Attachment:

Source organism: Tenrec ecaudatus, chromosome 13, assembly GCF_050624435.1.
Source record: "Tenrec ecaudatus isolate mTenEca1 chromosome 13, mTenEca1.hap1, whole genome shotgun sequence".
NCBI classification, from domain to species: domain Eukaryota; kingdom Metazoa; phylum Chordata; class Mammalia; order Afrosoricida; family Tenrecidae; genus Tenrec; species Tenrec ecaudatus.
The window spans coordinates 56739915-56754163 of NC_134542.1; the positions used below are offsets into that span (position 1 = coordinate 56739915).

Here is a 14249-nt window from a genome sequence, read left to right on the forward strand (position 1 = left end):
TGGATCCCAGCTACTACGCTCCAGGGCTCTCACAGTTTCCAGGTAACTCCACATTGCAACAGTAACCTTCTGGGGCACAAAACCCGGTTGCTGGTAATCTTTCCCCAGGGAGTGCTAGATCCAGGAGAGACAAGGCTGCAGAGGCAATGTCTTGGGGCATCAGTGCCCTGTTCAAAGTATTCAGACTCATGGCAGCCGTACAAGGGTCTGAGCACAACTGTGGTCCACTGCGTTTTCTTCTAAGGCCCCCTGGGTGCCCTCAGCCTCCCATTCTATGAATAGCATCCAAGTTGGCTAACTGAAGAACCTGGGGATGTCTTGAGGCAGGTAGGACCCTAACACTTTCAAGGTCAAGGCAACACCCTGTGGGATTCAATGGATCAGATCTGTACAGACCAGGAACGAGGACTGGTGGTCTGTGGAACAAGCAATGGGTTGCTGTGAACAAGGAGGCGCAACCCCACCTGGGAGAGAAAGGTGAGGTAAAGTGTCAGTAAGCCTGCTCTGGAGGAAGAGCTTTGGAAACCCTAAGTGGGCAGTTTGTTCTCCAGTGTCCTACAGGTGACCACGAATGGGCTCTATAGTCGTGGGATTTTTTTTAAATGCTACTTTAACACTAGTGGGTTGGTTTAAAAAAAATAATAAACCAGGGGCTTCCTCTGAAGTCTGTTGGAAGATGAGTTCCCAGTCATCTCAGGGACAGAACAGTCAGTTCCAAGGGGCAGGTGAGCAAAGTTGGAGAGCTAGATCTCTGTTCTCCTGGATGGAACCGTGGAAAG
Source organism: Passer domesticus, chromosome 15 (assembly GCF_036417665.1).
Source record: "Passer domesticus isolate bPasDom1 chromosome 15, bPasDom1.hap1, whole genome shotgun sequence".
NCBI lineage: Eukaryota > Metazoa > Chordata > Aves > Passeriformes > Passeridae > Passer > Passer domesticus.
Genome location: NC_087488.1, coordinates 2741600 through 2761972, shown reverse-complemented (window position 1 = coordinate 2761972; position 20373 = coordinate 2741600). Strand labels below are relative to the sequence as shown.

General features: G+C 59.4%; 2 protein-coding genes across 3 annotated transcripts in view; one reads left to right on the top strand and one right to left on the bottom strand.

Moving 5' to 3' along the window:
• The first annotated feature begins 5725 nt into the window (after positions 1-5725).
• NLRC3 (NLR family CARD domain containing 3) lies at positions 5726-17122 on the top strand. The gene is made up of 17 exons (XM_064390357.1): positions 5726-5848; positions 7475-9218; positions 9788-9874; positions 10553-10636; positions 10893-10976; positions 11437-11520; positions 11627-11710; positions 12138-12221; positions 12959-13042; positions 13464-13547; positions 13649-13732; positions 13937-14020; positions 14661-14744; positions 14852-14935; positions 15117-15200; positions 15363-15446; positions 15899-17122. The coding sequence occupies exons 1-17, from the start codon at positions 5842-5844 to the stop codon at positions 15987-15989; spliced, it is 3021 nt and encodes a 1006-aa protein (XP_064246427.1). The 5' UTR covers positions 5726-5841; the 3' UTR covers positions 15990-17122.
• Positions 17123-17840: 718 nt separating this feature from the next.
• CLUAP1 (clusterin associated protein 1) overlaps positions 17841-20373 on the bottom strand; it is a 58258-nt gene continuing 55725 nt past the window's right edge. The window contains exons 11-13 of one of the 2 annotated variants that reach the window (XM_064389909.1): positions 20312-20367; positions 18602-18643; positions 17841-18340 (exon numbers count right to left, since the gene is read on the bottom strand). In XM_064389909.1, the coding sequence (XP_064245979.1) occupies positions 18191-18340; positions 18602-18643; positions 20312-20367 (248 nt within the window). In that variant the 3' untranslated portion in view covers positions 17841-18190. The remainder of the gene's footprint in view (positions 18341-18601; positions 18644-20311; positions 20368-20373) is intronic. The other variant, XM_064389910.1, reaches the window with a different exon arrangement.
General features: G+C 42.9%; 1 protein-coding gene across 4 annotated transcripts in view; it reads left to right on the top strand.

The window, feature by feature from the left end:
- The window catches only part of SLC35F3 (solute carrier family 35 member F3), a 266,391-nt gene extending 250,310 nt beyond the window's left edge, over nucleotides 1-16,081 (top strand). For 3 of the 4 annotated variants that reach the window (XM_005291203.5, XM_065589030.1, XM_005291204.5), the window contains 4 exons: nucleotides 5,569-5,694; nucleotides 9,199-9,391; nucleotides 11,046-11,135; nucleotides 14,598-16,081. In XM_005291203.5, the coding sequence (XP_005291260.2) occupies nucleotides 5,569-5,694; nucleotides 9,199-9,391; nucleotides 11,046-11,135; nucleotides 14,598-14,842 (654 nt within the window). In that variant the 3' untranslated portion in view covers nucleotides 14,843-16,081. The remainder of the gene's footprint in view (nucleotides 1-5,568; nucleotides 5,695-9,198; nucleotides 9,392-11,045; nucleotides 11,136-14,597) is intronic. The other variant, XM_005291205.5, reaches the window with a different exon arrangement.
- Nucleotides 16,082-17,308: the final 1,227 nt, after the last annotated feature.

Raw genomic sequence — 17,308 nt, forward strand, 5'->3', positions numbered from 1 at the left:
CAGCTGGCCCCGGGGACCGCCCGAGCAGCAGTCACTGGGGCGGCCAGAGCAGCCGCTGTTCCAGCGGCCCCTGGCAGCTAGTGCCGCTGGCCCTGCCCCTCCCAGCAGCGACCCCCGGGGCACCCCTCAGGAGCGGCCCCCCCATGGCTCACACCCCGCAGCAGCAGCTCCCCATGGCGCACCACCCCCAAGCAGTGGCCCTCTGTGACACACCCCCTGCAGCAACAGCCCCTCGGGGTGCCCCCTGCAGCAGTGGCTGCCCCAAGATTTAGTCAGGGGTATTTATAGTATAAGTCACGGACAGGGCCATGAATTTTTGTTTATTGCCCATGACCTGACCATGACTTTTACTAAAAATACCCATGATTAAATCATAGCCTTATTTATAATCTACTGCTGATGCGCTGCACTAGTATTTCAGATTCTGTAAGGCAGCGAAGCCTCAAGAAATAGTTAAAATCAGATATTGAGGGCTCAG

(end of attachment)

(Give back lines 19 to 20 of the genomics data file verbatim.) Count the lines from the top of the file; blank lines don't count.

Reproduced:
- The window catches only part of SLC35F3 (solute carrier family 35 member F3), a 266,391-nt gene extending 250,310 nt beyond the window's left edge, over nucleotides 1-16,081 (top strand). For 3 of the 4 annotated variants that reach the window (XM_005291203.5, XM_065589030.1, XM_005291204.5), the window contains 4 exons: nucleotides 5,569-5,694; nucleotides 9,199-9,391; nucleotides 11,046-11,135; nucleotides 14,598-16,081. In XM_005291203.5, the coding sequence (XP_005291260.2) occupies nucleotides 5,569-5,694; nucleotides 9,199-9,391; nucleotides 11,046-11,135; nucleotides 14,598-14,842 (654 nt within the window). In that variant the 3' untranslated portion in view covers nucleotides 14,843-16,081. The remainder of the gene's footprint in view (nucleotides 1-5,568; nucleotides 5,695-9,198; nucleotides 9,392-11,045; nucleotides 11,136-14,597) is intronic. The other variant, XM_005291205.5, reaches the window with a different exon arrangement.
- Nucleotides 16,082-17,308: the final 1,227 nt, after the last annotated feature.